THE SPRING OF 1982 was a long time ago. I survived, and life worked out. Who knows, for instance, if I ever would have found a wife in Gafton, Nebraska—as I did not too long after moving back to Balford? Vivian Sebright, only child of Darl and Avis. This was not the only time in my life a reversal was compensated. Thanks to a government paperwork glitch, I was denied a missionary deferral and got drafted in July of 1970, my first summer out of high school. We were given to understand that we would be in Vietnam by Christmas. On the foggy December morning our C-130 transport was waiting on the tarmac at Travis Air Force Base, a lieutenant colonel showed up out of the blue, and said, “I don’t suppose any of you inbred derelicts know how to type.” Thanks to Miss Waterstradt’s tenth-grade “Office Methods” class, which my mother had to beg me to take, I spent the rest of my hitch clerking stateside.

Yet somehow it’s easier to acknowledge a compensation when the reversal is a vagary, part of the faceless territory of life I was talking about. But suppose there is a face behind the reversal. You can acknowledge any number of related mercies, as I have, and still not forgive the face. To really let go of most grievance takes more than a counting of blessings or looking on the bright side or accentuating the positive. All that can’t hurt, but it’s not the same as making peace. “I’ve heard of a young rabbi,” Esther tells Judah. As she describes it, the young rabbi’s voice “traveled with such a still purpose it was more than a voice.” And what that voice-more-than-a-voice says, then and now, is that the only way to make peace is to forgive trespasses and love enemies.

Impossible. When finally forced to test such sentiments myself, that’s what I said. Living such sentiments would take a miracle, and a miracle of that kind always sounds more agreeable—and easier—in Sunday school than it turns out to be Monday morning. After so long in the galleys, Judah claims not to believe in miracles at all. “I must deal with Messala in my own way,” he tells Sheik Ilderim. For someone who doesn’t believe in God, such a statement is understandable. But from Judah? Irony begets irony. Just before the chariot race, he asks God to forgive him for seeking vengeance. That seems a strange and contradictory petition, much like many of my own. Then he ends the prayer by saying, “Into your hands I commit my life.” As long as he’s asking for contradictions, as long as he’s pledging his life, why not ask for and pledge the wherewithal to forgive the unforgiveable?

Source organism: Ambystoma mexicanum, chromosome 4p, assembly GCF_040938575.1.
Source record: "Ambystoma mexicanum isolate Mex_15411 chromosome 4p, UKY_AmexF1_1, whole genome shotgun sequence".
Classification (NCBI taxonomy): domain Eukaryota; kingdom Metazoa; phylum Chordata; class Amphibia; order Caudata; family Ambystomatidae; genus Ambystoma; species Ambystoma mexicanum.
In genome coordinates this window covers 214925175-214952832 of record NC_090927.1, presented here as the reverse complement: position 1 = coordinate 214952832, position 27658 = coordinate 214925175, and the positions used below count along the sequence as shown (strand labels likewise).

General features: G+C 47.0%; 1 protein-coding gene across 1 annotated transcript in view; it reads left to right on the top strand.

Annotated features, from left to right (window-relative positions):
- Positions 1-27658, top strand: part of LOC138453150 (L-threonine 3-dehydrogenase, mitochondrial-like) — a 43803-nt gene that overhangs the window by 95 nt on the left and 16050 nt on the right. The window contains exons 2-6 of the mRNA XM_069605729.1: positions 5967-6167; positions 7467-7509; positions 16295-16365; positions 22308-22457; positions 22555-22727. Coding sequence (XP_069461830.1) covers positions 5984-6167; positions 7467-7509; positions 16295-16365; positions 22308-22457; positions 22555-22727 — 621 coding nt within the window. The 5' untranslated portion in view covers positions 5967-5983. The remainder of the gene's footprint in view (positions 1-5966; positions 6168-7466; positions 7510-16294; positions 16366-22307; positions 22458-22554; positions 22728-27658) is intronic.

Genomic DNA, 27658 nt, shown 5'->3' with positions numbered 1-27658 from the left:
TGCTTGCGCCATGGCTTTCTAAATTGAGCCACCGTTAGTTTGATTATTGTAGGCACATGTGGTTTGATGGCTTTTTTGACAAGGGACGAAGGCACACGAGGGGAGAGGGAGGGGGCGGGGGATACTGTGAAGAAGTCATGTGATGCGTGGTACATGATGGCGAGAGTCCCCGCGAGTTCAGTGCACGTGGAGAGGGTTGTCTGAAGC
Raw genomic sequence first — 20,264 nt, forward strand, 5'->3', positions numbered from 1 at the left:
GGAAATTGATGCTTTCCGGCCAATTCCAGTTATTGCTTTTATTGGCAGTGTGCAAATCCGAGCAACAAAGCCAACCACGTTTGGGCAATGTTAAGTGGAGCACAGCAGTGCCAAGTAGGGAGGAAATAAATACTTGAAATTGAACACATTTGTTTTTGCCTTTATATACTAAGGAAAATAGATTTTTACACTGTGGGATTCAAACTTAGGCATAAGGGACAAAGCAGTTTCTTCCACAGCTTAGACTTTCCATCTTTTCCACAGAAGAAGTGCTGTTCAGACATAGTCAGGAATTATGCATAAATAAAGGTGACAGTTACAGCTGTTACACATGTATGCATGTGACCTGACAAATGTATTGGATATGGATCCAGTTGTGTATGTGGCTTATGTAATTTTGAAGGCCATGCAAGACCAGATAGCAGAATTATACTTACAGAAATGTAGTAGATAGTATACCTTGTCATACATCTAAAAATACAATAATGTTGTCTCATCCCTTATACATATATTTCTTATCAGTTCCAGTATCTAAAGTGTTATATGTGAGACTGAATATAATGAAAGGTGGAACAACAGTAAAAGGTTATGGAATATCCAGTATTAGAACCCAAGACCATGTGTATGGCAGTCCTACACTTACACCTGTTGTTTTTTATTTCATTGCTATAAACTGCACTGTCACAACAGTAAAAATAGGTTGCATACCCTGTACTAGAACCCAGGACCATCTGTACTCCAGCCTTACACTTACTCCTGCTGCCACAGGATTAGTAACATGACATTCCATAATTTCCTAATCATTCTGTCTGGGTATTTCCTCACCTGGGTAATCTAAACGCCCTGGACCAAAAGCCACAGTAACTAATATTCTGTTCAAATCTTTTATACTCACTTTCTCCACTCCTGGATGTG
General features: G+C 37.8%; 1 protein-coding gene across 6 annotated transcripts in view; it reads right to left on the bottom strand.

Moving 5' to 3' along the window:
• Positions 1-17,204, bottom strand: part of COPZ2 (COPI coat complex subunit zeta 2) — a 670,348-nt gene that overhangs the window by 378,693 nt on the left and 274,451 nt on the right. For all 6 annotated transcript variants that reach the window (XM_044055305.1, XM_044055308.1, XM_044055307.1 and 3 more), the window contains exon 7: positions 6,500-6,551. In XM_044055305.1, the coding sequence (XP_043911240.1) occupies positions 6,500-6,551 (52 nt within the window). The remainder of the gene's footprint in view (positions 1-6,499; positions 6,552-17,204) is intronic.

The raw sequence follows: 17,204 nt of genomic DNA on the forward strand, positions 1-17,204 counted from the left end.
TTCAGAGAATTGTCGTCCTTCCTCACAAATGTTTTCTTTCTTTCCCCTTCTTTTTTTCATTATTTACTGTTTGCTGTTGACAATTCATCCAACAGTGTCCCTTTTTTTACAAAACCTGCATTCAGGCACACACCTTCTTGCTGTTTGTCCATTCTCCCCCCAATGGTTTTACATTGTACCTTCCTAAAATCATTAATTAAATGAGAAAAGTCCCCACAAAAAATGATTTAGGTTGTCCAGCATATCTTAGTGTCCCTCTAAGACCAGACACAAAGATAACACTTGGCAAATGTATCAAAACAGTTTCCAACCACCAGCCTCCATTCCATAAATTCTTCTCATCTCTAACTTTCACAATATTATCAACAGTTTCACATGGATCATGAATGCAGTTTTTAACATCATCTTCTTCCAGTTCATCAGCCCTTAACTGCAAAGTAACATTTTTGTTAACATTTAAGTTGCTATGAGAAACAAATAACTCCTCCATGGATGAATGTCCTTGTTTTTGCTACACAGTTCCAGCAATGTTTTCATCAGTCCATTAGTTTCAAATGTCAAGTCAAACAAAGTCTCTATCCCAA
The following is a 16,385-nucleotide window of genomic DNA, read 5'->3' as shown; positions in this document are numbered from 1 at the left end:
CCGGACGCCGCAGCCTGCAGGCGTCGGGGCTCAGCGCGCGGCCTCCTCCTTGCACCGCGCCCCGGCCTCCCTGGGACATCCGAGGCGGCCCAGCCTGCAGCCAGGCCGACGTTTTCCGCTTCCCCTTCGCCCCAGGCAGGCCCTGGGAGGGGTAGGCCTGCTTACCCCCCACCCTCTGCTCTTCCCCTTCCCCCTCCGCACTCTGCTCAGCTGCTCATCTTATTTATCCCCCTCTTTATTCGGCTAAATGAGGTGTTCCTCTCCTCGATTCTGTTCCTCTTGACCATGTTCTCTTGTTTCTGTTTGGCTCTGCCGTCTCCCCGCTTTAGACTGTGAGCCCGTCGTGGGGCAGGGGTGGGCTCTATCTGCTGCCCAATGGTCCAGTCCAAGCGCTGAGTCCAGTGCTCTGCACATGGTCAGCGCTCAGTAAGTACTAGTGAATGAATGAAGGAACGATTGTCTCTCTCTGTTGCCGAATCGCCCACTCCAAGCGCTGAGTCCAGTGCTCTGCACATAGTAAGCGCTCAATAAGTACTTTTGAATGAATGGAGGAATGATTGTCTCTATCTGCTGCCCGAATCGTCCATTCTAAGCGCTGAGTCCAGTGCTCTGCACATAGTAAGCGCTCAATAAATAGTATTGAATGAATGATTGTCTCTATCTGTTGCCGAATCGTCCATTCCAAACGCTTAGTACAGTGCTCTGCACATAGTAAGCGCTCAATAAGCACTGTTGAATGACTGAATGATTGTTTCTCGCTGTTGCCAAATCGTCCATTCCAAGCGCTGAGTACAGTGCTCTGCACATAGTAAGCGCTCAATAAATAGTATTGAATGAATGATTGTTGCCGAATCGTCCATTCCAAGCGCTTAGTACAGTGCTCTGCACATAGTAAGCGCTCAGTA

INITIALLY, MY VISIT to Golden Oaks Nursing Home had nothing to do with forgiveness. Out of duty, and little more, I had come to see the ninety-two-year-old bedridden mother of a disaffected member of the Balford Ward. But I was too late.

“Not more than twenty minutes ago,” the receptionist said. “Are you clergy?”

“Not quite,” I said.

“She ate such a good lunch,” said a girl in floral scrubs. “Even finished all her mashed potatoes.”

“I can’t call the funeral home until I get a hold of her next of kin,” the receptionist said. She kept nervously lifting, then replacing, the telephone receiver in its cradle. “Do you know it’s been two weeks since I heard anything from that poor lady’s family?”